Following accidental exposure of humans to irradiation, the dose to different parts of the body is often highly heterogeneous, and regions of the skin may receive substantially greater doses than other parts of the body. The goal of this project is to develop biological approaches that can be used to assess dose to the skin, with a particular emphasis on DNA damage in cells of the dermis and epidermis. Our previous work has demonstrated that it is possible to detect micronuclei (MN) in skin fibroblasts from both rats and humans taken weeks after irradiation. Thus, our hypothesis is that, following exposures due to accidents or terrorist-instigated incidents, it will be possible to estimate skin dose using a small punch (3 mm) biopsy that could be taken within a number of days or weeks after radiation exposure. The project will have four specific aims.
The first aim builds on our previous studies and will refine our existing techniques to establish optimal methods to measure MN obtained from dermal fibroblasts using the smallest possible biopsy, working initially with mice and then with human skin. The second specific aim will be to investigate the potential for predicting the dose received by the skin, using measurements of radiation-induced foci (RIF) of proteins in the cell nuclei performed directly on sections obtained from skin biopsies. Again, the work will be initiated in skin from various different strains of mice (wild-type and with known genetic defects that influence radiosensitivity e.g. SCID and ATM knock-outs) and will be followed up in studies of human skin. The third specific aim will extend these techniques to examine exposure to high LET radiation (thermal neutrons). The focus of these studies will be to obtain information on RBE values relevant to accidental exposure using these techniques. The final specific aim will integrate these studies in skin with techniques being developed in other projects in the Center in animals given whole body irradiation or partial body irradiation, which simulate the conditions expected following exposure of humans in an accidental or terrorist-instigated radiation exposure; we will use the derived endpoints to examine the ability of mitigating agents developed in the program to mitigate against skin injury.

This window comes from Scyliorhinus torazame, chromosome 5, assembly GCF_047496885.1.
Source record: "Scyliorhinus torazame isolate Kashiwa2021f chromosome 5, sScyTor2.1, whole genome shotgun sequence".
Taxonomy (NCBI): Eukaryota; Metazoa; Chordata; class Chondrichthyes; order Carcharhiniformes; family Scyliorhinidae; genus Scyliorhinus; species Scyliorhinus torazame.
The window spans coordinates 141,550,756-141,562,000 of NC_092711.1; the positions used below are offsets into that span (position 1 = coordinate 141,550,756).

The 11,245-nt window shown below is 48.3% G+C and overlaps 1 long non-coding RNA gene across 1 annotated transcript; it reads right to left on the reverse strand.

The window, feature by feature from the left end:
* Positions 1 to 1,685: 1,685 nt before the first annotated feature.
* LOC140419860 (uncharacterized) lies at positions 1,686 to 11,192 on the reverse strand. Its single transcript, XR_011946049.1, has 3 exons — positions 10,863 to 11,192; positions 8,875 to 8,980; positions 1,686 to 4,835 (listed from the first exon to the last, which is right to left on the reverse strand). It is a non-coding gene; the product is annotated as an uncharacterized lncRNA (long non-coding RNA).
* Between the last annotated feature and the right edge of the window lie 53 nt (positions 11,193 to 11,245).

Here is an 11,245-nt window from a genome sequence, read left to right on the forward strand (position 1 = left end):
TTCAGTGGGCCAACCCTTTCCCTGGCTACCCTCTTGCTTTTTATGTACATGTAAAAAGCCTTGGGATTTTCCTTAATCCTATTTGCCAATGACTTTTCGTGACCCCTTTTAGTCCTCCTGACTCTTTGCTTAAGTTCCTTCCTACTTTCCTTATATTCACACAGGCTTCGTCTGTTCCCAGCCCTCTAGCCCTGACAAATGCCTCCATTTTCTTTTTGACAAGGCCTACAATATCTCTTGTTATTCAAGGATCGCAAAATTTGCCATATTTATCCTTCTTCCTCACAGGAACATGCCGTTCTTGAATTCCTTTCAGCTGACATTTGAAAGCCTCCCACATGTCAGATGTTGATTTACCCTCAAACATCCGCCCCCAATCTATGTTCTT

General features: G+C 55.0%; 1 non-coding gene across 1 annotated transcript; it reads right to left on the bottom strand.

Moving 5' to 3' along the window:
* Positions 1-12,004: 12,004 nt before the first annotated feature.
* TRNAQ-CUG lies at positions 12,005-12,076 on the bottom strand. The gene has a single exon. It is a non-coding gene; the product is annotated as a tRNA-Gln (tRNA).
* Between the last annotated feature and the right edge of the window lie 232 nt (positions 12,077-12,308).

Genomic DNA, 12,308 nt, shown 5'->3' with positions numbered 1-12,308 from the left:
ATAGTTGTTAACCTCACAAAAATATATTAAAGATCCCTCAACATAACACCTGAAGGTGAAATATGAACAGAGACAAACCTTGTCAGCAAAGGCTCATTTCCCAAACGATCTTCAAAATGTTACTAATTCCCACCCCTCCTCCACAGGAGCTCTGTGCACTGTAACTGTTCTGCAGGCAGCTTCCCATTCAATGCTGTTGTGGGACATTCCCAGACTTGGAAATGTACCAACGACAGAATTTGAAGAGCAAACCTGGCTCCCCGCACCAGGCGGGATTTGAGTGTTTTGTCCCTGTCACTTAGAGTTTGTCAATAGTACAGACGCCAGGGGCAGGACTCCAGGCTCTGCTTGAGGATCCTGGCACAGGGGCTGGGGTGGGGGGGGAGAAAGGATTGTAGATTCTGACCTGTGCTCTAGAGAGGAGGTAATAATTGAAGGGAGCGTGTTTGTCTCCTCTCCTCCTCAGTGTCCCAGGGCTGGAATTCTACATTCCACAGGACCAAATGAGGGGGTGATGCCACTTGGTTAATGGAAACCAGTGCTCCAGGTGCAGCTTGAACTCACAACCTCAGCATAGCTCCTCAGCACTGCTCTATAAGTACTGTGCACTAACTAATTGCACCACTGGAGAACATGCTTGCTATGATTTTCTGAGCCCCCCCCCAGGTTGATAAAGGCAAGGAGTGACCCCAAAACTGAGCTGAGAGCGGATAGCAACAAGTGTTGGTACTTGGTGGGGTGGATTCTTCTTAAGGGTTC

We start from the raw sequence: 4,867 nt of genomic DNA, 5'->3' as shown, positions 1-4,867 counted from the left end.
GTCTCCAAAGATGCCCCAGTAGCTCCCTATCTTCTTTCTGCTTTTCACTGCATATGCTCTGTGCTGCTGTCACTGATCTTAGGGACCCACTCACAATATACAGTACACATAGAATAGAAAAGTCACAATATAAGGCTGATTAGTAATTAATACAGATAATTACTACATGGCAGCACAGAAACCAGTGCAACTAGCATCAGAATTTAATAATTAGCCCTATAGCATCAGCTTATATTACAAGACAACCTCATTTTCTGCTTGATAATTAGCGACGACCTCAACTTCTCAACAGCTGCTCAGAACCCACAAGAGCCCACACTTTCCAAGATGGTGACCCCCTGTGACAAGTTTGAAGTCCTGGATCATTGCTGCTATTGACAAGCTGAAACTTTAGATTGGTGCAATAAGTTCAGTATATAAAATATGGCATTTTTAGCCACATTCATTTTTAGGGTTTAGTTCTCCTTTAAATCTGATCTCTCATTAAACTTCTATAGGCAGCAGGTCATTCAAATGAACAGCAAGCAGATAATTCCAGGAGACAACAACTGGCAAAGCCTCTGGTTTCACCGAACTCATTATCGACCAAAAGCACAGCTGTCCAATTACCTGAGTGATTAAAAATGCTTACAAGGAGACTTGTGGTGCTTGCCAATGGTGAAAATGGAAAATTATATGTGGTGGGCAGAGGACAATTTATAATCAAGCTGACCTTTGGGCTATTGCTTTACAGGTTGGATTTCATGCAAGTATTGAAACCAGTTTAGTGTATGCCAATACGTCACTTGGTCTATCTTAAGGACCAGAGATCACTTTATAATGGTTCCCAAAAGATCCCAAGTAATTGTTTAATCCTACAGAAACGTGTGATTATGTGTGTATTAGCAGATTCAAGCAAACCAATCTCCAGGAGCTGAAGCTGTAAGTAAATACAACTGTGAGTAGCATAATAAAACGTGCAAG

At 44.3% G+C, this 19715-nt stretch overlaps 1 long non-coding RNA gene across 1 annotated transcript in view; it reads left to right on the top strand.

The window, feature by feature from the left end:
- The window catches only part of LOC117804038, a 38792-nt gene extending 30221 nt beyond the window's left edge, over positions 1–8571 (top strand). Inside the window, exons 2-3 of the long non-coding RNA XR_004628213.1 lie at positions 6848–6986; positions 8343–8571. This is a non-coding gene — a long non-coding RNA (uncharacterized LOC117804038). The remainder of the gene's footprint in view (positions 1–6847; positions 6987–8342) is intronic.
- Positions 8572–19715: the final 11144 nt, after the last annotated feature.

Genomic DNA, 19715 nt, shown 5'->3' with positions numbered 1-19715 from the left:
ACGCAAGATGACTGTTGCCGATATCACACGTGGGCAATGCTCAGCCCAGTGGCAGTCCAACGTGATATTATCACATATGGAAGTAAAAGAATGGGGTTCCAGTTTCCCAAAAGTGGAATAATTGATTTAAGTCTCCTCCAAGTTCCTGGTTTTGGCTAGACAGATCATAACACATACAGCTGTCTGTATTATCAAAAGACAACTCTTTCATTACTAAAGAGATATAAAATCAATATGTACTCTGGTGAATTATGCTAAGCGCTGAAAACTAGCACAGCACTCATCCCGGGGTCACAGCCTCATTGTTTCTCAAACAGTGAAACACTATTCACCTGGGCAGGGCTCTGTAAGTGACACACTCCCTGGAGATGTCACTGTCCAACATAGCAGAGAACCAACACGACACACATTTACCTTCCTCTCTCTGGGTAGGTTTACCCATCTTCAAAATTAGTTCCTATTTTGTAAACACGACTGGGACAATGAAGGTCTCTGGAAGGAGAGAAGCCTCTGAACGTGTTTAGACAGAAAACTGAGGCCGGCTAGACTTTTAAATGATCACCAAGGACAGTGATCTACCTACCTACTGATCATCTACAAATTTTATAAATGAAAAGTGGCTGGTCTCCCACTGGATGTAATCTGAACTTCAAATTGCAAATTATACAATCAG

National Institute of Health (NIH)
National Institute of Allergy and Infectious Diseases (NIAID)
Research Program--Cooperative Agreements (U19)
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Special Emphasis Panel (ZCA1)
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University of Rochester
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